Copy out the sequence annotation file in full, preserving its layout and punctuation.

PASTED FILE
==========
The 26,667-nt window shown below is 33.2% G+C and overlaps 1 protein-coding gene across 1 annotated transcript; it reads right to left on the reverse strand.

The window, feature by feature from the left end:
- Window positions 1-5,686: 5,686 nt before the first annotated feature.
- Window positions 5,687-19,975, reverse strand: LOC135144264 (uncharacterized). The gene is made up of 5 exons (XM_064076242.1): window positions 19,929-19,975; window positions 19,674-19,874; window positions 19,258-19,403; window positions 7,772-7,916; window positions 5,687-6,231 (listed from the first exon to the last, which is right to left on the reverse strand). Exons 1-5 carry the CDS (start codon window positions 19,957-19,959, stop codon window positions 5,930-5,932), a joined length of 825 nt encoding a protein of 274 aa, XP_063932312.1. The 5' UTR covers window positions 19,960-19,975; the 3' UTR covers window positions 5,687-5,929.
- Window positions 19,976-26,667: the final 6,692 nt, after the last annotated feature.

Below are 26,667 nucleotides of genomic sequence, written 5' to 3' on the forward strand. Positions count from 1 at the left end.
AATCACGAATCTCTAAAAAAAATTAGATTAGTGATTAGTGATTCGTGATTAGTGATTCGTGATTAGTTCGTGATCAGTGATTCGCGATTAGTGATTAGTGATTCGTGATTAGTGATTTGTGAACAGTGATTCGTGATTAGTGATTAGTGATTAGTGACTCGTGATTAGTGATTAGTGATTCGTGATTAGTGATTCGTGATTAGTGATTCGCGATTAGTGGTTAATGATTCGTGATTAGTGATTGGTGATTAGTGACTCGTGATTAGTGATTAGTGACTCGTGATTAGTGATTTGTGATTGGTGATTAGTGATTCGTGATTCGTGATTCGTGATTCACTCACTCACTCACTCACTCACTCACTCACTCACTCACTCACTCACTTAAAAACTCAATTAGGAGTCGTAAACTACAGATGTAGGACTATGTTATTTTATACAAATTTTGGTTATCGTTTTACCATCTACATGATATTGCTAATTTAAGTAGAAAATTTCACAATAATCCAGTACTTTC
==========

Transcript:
The 26,667-nt window shown below is 33.2% G+C and overlaps 1 protein-coding gene across 1 annotated transcript; it reads right to left on the reverse strand.

The window, feature by feature from the left end:
- Window positions 1-5,686: 5,686 nt before the first annotated feature.
- Window positions 5,687-19,975, reverse strand: LOC135144264 (uncharacterized). The gene is made up of 5 exons (XM_064076242.1): window positions 19,929-19,975; window positions 19,674-19,874; window positions 19,258-19,403; window positions 7,772-7,916; window positions 5,687-6,231 (listed from the first exon to the last, which is right to left on the reverse strand). Exons 1-5 carry the CDS (start codon window positions 19,957-19,959, stop codon window positions 5,930-5,932), a joined length of 825 nt encoding a protein of 274 aa, XP_063932312.1. The 5' UTR covers window positions 19,960-19,975; the 3' UTR covers window positions 5,687-5,929.
- Window positions 19,976-26,667: the final 6,692 nt, after the last annotated feature.

Below are 26,667 nucleotides of genomic sequence, written 5' to 3' on the forward strand. Positions count from 1 at the left end.
AATCACGAATCTCTAAAAAAAATTAGATTAGTGATTAGTGATTCGTGATTAGTGATTCGTGATTAGTTCGTGATCAGTGATTCGCGATTAGTGATTAGTGATTCGTGATTAGTGATTTGTGAACAGTGATTCGTGATTAGTGATTAGTGATTAGTGACTCGTGATTAGTGATTAGTGATTCGTGATTAGTGATTCGTGATTAGTGATTCGCGATTAGTGGTTAATGATTCGTGATTAGTGATTGGTGATTAGTGACTCGTGATTAGTGATTAGTGACTCGTGATTAGTGATTTGTGATTGGTGATTAGTGATTCGTGATTCGTGATTCGTGATTCACTCACTCACTCACTCACTCACTCACTCACTCACTCACTCACTCACTTAAAAACTCAATTAGGAGTCGTAAACTACAGATGTAGGACTATGTTATTTTATACAAATTTTGGTTATCGTTTTACCATCTACATGATATTGCTAATTTAAGTAGAAAATTTCACAATAATCCAGTACTTTC